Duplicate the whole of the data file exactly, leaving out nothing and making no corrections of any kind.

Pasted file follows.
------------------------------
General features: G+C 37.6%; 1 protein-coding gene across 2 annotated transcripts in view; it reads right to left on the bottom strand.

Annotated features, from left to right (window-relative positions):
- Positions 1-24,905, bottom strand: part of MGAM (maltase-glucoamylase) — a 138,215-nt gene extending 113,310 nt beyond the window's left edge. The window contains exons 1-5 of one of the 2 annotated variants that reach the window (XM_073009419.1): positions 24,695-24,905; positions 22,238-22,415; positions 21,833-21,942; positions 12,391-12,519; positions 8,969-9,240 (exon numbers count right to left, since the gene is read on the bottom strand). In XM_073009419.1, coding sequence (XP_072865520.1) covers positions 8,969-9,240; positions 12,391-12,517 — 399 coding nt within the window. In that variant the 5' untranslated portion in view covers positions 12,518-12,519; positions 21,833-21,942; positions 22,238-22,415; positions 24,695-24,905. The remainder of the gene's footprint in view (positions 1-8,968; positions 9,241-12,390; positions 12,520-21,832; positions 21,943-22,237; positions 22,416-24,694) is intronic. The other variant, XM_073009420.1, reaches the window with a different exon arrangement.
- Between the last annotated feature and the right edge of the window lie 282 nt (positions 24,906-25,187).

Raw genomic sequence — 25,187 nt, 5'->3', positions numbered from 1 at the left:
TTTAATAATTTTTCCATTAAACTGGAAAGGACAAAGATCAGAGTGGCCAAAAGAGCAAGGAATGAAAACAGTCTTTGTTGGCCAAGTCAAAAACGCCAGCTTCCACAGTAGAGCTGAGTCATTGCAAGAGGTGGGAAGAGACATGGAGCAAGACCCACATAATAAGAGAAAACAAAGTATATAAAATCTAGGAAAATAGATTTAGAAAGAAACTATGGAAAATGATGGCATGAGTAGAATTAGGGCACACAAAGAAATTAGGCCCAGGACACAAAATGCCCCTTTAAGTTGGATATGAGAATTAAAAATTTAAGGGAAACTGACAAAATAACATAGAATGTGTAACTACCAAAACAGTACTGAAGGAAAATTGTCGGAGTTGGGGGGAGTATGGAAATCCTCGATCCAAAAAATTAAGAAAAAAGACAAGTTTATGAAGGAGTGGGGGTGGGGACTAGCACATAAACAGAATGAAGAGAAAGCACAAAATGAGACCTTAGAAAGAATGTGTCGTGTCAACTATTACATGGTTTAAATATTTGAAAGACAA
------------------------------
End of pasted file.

General features: G+C 37.6%; 1 protein-coding gene across 2 annotated transcripts in view; it reads right to left on the bottom strand.

Annotated features, from left to right (window-relative positions):
- Positions 1-24,905, bottom strand: part of MGAM (maltase-glucoamylase) — a 138,215-nt gene extending 113,310 nt beyond the window's left edge. The window contains exons 1-5 of one of the 2 annotated variants that reach the window (XM_073009419.1): positions 24,695-24,905; positions 22,238-22,415; positions 21,833-21,942; positions 12,391-12,519; positions 8,969-9,240 (exon numbers count right to left, since the gene is read on the bottom strand). In XM_073009419.1, coding sequence (XP_072865520.1) covers positions 8,969-9,240; positions 12,391-12,517 — 399 coding nt within the window. In that variant the 5' untranslated portion in view covers positions 12,518-12,519; positions 21,833-21,942; positions 22,238-22,415; positions 24,695-24,905. The remainder of the gene's footprint in view (positions 1-8,968; positions 9,241-12,390; positions 12,520-21,832; positions 21,943-22,237; positions 22,416-24,694) is intronic. The other variant, XM_073009420.1, reaches the window with a different exon arrangement.
- Between the last annotated feature and the right edge of the window lie 282 nt (positions 24,906-25,187).

Raw genomic sequence — 25,187 nt, 5'->3', positions numbered from 1 at the left:
TTTAATAATTTTTCCATTAAACTGGAAAGGACAAAGATCAGAGTGGCCAAAAGAGCAAGGAATGAAAACAGTCTTTGTTGGCCAAGTCAAAAACGCCAGCTTCCACAGTAGAGCTGAGTCATTGCAAGAGGTGGGAAGAGACATGGAGCAAGACCCACATAATAAGAGAAAACAAAGTATATAAAATCTAGGAAAATAGATTTAGAAAGAAACTATGGAAAATGATGGCATGAGTAGAATTAGGGCACACAAAGAAATTAGGCCCAGGACACAAAATGCCCCTTTAAGTTGGATATGAGAATTAAAAATTTAAGGGAAACTGACAAAATAACATAGAATGTGTAACTACCAAAACAGTACTGAAGGAAAATTGTCGGAGTTGGGGGGAGTATGGAAATCCTCGATCCAAAAAATTAAGAAAAAAGACAAGTTTATGAAGGAGTGGGGGTGGGGACTAGCACATAAACAGAATGAAGAGAAAGCACAAAATGAGACCTTAGAAAGAATGTGTCGTGTCAACTATTACATGGTTTAAATATTTGAAAGACAA